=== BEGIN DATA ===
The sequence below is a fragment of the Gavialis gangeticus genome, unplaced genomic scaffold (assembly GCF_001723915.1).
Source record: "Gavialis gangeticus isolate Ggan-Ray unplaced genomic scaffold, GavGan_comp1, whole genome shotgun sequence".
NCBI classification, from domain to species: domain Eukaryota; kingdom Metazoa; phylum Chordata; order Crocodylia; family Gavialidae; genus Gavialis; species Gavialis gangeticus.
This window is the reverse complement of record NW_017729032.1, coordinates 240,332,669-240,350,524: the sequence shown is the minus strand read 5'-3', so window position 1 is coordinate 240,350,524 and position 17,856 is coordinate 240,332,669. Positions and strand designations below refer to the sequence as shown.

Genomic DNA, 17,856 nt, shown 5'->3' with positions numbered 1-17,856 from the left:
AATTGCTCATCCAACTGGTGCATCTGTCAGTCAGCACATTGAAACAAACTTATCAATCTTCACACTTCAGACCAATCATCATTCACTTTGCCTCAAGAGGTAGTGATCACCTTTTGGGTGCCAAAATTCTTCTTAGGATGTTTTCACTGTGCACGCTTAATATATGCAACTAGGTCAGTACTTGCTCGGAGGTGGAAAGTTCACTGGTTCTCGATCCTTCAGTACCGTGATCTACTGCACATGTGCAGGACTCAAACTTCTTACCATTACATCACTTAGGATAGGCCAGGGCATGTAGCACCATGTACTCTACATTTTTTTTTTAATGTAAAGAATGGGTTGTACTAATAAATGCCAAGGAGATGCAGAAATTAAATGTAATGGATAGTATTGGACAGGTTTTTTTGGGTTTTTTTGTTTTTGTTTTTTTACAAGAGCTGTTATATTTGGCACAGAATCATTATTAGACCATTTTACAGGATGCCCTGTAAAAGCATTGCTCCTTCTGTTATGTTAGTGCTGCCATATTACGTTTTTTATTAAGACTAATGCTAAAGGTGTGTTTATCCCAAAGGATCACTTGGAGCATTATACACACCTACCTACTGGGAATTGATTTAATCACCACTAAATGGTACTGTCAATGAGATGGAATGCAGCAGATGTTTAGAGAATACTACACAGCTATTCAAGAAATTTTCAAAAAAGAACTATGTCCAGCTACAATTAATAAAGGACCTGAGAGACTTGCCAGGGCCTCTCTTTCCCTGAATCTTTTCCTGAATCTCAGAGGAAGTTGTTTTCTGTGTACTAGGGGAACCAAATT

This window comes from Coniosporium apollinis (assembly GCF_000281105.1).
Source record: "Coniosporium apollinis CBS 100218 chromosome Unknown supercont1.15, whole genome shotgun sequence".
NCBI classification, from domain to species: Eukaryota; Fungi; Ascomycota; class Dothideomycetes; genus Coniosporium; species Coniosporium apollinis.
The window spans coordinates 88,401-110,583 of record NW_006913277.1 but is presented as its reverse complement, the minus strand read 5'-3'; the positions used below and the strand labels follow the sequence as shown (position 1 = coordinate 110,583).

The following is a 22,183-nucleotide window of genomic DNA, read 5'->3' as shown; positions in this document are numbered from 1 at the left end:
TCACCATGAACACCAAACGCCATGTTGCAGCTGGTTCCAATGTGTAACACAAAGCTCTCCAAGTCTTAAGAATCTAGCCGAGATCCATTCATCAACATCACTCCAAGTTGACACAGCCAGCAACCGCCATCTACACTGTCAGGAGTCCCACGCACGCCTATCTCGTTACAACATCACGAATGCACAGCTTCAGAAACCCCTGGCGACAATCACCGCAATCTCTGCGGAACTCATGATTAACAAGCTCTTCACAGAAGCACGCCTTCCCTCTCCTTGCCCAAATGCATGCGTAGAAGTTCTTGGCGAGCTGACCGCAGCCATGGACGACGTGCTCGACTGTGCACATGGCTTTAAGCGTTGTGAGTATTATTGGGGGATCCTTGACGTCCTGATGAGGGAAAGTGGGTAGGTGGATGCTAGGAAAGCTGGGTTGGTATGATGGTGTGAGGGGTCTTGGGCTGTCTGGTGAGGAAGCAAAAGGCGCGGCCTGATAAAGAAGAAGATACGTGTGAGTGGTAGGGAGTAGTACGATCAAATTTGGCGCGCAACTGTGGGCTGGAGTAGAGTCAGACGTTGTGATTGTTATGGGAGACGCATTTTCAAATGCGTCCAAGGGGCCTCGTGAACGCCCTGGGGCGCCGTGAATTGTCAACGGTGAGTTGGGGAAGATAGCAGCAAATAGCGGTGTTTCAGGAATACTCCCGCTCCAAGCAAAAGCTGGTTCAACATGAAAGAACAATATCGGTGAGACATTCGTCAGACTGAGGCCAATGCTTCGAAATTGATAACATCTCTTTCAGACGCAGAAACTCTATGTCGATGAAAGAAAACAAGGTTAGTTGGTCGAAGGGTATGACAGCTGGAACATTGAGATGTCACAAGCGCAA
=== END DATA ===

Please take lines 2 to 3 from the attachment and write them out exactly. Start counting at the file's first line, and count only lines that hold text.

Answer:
Source record: "Gavialis gangeticus isolate Ggan-Ray unplaced genomic scaffold, GavGan_comp1, whole genome shotgun sequence".
NCBI classification, from domain to species: domain Eukaryota; kingdom Metazoa; phylum Chordata; order Crocodylia; family Gavialidae; genus Gavialis; species Gavialis gangeticus.